Thursday, 18 September 2014


Objective questions are the symptom of a decline in student writing standards. Let the examiner do all the writing and students just tick and flick.

Papua New Guinea is going through a period of soul searching on the declining standards of learning in schools.

Recently a Dr Sinebare wrote a newspaper article explaining that over the last three years, the standard in the grade 12 external exam had dropped badly. There were 70% of students who were graded D and E in their results. That means that only 30% passed the exams. The rest failed.

The Department of Education is now seeking to raise the standard of education starting with elementary grades.

Outcome Based Education is on its way out and Standards Based Education is the new approach. That is good in some ways. The Department tells of standards required but gives the teachers limited understanding of how to achieve that. Sadly teachers will be required to set up their own resources.

Too much education in Papua New Guinea is focussed on summarizing and memorizing what the teacher has placed on the blackboard.

Lessons have long since degenerated into the teacher writing the lesson on the board and students copying into their work books that have been neatly ruled up. Testing comes with students required to answer questions from their workbook summary.

There is a problem in this country in that teachers in the daily classroom and external exams place too much focus on objective questions. I have seen so many objective questions in this country that have no correct answer or three correct answers.

On a recent student quiz show on Kundu TV, we saw the question as follows:

Exercise strengthens which body system? a. immune system b. blood system  c. immune system or d. pulmonary system.

The student answered that it was b the blood system. Sorry he was wrong. It was the c. immune system. This question really had 4 correct answers. I have read many exam papers that have wrong responses in the objective questions. And clever students fail.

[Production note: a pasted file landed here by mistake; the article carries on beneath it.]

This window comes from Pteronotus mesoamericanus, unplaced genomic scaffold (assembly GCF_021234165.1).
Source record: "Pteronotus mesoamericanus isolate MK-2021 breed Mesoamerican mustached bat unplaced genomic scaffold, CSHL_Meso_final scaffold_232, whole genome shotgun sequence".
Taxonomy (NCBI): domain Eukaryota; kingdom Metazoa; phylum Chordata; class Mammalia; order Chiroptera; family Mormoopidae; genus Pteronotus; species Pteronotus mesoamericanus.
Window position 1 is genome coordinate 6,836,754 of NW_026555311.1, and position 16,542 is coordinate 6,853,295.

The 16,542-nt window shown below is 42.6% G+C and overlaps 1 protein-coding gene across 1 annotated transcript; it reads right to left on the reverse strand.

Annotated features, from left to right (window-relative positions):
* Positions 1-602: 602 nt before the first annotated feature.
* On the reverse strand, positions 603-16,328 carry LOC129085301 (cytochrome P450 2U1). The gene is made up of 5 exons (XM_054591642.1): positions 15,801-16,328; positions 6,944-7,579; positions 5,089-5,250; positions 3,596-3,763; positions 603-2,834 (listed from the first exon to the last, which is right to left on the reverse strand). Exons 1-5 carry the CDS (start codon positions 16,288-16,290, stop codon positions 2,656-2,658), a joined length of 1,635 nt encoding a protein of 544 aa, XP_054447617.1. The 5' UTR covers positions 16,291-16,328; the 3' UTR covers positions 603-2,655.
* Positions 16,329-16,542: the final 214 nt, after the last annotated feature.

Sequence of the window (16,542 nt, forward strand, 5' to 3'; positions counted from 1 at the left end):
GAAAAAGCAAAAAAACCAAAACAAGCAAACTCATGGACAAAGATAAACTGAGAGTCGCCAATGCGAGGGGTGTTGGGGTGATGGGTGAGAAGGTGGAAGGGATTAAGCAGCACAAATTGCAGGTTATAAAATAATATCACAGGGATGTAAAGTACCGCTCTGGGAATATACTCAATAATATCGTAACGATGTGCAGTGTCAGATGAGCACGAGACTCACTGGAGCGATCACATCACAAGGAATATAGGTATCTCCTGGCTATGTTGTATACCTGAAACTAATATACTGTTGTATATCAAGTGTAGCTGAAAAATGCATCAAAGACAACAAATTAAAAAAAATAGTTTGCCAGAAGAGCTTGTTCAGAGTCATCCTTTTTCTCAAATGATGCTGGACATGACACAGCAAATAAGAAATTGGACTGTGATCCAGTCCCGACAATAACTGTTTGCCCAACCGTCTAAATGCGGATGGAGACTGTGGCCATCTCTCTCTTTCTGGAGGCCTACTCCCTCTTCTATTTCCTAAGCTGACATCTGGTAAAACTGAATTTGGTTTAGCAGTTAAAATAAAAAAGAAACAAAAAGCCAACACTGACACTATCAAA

I teach English to grades 10 and 12. I saw a Grade 10 test paper recently that I would have failed. I would have got many of the objective questions wrong. It was the question designer who got the questions wrong. Let students write a little note to the examiner. FAIL.

There is a poor approach to test design. There should be a bank of valid objective test questions.

A group of subject teachers should come to the Measurement Support Unit and sit for exams in the subjects they teach. If a significant number fail certain objective questions, these should be reassessed and rejected if not valid.

We have the problem that the universities are becoming unable to accept the larger body of grade 12 students. Norman Sike speaking on the EM TV House and Home show stated that within the decade, 93 % of students will not be able to find a place at university.

Is that why Dr Sinebare says that there has been a drastic drop in levels of achievement in the grade 12 external exam? Are the exams being made too difficult to weed the students out for places in university? Are the goal posts being moved further down the field?

There is a problem in schools with Mastery Learning of subject skills and knowledge. Students may achieve high pass rates for internal assessment. But the level of difficulty in the external exam may be out of this world. This is cruel assassination of student hopes.

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